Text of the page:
Posted on Nov 05, 2020 | by KK
General bulb planting tips:
- Sometimes it can be hard to tell the top from the bottom of the bulb. If that bulb has a point, that's the top. If not, look for a circular ring on one side that is the area where the roots were growing--that is the bottom. If you still can't tell, in most cases it's best to plant the bulb on its side, as the leaves will still find their way up.
- Planting depth is generally 2-3 times the height of the bulb.
- Plant most bulbs 3 to 5 inches apart--the larger the bulb, the larger the space.
- You don't have to dig an individual hole for each bulb. It may be easier to dig out an area to the proper depth and space the bulbs properly within the larger area, then fill in.
- Do not put any fertilizer in the hole--even bone meal. You run the risk of burning the roots. Better to broadcast slow-release fertilizer over top.
- Squirrels are very attracted to bone meal and other fertilizers that contain it. Just don't use it if you don't want them messing around in your planting area. Very often squirrels may be burying food in any newly disturbed earth, and throwing your bulbs sideways is incidental.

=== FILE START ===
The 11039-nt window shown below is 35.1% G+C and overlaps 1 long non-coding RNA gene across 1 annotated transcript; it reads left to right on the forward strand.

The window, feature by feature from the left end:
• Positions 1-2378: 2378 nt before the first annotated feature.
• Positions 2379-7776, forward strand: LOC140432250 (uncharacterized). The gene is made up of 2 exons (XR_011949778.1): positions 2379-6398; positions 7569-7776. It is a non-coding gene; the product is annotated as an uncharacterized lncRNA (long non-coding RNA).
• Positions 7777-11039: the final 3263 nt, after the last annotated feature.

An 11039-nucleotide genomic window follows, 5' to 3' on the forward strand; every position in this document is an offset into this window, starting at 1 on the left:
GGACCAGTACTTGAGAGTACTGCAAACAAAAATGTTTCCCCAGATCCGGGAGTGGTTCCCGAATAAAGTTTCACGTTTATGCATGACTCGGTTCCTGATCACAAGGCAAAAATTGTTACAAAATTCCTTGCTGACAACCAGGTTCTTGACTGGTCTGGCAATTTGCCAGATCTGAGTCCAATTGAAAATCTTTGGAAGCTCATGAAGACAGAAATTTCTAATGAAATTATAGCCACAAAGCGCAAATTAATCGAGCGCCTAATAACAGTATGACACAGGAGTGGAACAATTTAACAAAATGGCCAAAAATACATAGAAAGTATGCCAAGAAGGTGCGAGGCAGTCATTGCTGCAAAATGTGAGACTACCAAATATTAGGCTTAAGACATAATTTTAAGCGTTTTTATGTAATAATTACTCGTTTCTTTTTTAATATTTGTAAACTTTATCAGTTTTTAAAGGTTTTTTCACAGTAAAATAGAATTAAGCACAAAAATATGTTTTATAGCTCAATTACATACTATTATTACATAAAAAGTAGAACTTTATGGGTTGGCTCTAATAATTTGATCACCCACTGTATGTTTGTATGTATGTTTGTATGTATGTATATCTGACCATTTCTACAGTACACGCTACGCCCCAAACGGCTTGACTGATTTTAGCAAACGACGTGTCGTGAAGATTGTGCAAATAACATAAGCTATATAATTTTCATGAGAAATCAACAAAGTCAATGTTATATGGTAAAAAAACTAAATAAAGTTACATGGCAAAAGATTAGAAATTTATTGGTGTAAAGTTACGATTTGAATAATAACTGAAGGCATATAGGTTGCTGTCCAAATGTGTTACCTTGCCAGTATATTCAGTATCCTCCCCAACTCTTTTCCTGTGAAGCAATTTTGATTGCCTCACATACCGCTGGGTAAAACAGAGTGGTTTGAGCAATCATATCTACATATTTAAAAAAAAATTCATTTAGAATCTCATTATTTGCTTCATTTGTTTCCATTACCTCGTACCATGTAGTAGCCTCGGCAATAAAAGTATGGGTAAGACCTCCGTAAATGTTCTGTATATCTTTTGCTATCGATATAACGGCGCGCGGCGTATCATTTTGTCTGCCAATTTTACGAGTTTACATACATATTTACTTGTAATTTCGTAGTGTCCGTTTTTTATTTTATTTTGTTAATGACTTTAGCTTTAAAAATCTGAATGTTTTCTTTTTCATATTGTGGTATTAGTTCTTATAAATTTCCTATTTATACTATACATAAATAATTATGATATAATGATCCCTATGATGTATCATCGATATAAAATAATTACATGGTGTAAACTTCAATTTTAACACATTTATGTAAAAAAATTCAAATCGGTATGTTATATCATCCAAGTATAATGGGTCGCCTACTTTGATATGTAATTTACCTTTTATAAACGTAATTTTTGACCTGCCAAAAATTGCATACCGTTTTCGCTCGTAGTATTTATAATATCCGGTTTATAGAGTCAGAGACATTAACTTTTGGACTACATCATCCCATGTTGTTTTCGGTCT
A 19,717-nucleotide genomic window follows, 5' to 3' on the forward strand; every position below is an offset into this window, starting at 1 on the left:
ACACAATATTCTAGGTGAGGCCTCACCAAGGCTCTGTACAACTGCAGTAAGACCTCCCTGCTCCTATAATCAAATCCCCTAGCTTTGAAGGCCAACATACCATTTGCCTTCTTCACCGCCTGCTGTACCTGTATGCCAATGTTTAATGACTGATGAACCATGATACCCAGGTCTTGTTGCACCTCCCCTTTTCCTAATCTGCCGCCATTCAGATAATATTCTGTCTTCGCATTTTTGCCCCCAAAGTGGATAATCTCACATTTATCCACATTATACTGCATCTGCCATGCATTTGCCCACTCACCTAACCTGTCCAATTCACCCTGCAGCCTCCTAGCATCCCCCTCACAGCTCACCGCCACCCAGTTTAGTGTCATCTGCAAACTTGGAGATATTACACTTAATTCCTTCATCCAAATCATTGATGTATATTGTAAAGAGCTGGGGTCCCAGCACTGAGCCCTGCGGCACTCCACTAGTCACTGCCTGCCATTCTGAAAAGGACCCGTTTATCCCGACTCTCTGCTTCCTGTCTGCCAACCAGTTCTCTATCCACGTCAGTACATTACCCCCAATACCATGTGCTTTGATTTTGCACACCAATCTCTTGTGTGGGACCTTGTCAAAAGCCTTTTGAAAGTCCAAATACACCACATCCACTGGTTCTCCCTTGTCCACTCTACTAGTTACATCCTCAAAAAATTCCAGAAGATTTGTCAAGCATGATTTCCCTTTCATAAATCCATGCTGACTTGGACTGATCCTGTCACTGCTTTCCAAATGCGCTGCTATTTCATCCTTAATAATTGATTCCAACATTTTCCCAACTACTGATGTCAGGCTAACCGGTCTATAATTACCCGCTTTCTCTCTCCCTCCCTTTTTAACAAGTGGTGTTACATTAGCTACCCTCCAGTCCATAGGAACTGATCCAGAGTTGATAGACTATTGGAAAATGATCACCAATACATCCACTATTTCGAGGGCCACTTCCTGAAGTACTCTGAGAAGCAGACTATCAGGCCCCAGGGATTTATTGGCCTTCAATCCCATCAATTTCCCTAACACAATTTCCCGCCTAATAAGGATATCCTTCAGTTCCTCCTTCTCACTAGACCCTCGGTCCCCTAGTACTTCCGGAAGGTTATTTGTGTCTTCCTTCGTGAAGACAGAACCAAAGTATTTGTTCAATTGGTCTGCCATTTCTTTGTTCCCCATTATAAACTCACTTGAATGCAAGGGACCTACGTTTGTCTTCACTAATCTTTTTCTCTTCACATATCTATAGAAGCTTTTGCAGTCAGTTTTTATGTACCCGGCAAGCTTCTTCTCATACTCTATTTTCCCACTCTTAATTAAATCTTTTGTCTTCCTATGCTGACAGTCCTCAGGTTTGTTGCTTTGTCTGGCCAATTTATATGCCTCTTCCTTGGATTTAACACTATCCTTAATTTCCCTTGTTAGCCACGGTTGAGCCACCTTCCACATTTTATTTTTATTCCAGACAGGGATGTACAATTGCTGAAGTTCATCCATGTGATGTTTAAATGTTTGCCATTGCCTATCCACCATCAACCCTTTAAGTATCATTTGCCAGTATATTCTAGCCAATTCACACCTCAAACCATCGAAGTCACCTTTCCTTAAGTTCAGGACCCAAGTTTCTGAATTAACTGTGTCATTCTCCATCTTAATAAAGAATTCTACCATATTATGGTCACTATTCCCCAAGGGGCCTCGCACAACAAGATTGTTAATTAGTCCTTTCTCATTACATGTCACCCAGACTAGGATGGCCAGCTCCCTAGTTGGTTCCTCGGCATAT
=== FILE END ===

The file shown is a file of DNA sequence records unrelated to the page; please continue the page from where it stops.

- You can plant bulbs until the ground freezes. If the ground doesn't freeze where you are then the bulbs will not do well--spring blooming bulbs have a minimum chilling time specific to each type. You'll do better with spring-planted summer-blooming bulbs & tubers, like lilies, dahlias, caladiums, and cannas.
- I know it's annoying, but try to leave the bulb foliage until it dies back on its own--or at least until it is yellowed. If you really can't stand how it looks, try cutting the leaves back by half first and see if you can live with it. Plant perennials near them that will come up and hide that ugly foliage, like perennial geraniums, hostas, silver mound artemesia, baptisia, amsonia, or hardy hibiscus. Avoid perennials like daylilies that need to be divided frequently, as it will be difficult to do so with the bulbs underneath. Annuals like snapdragons, geraniums,or lantana will also do the trick.
- Most bulbs perform best in full sun. Early to mid-spring blooming bulbs will do fine under deciduous trees, though, since they'll be finished by the time the trees leaf out.
- Bulbs need to have well-drained soil, so don't plant extremely thirsty plants you'll need to water frequently in their vicinity.
- In most gardens, bulbs will look better and more natural planted in clusters rather than rows, unless you're the Smithsonian. If you're planting that many bulbs, rows work just fine!
- Deer and squirrel resistant bulbs include allium, daffodils, hyacinths and grape hyacinths, fritillaria, snowdrops, iris, camassia and crocus.